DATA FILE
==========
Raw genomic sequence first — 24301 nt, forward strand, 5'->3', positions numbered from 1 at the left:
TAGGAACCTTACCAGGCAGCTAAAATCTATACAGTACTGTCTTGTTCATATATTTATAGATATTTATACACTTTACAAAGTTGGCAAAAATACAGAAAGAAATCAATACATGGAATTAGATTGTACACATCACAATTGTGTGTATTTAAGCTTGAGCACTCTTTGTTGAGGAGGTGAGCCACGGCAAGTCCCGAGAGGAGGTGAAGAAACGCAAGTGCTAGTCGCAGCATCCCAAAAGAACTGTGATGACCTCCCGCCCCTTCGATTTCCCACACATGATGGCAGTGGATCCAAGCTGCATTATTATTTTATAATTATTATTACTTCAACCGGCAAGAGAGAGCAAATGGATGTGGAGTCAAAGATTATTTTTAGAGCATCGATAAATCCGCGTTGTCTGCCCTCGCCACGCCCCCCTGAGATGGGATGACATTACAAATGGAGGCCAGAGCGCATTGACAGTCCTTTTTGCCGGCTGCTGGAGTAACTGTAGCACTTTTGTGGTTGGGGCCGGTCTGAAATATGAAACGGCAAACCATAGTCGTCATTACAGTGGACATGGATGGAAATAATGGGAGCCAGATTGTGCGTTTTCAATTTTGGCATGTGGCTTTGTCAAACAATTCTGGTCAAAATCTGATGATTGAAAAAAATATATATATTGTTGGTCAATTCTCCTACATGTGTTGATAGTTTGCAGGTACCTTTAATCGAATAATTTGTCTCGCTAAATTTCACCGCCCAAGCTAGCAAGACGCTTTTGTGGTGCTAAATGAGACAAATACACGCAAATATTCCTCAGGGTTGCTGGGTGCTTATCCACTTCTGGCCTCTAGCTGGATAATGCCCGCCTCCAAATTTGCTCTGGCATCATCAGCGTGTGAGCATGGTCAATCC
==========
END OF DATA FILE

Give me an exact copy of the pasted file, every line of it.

Raw genomic sequence first — 24301 nt, forward strand, 5'->3', positions numbered from 1 at the left:
TAGGAACCTTACCAGGCAGCTAAAATCTATACAGTACTGTCTTGTTCATATATTTATAGATATTTATACACTTTACAAAGTTGGCAAAAATACAGAAAGAAATCAATACATGGAATTAGATTGTACACATCACAATTGTGTGTATTTAAGCTTGAGCACTCTTTGTTGAGGAGGTGAGCCACGGCAAGTCCCGAGAGGAGGTGAAGAAACGCAAGTGCTAGTCGCAGCATCCCAAAAGAACTGTGATGACCTCCCGCCCCTTCGATTTCCCACACATGATGGCAGTGGATCCAAGCTGCATTATTATTTTATAATTATTATTACTTCAACCGGCAAGAGAGAGCAAATGGATGTGGAGTCAAAGATTATTTTTAGAGCATCGATAAATCCGCGTTGTCTGCCCTCGCCACGCCCCCCTGAGATGGGATGACATTACAAATGGAGGCCAGAGCGCATTGACAGTCCTTTTTGCCGGCTGCTGGAGTAACTGTAGCACTTTTGTGGTTGGGGCCGGTCTGAAATATGAAACGGCAAACCATAGTCGTCATTACAGTGGACATGGATGGAAATAATGGGAGCCAGATTGTGCGTTTTCAATTTTGGCATGTGGCTTTGTCAAACAATTCTGGTCAAAATCTGATGATTGAAAAAAATATATATATTGTTGGTCAATTCTCCTACATGTGTTGATAGTTTGCAGGTACCTTTAATCGAATAATTTGTCTCGCTAAATTTCACCGCCCAAGCTAGCAAGACGCTTTTGTGGTGCTAAATGAGACAAATACACGCAAATATTCCTCAGGGTTGCTGGGTGCTTATCCACTTCTGGCCTCTAGCTGGATAATGCCCGCCTCCAAATTTGCTCTGGCATCATCAGCGTGTGAGCATGGTCAATCC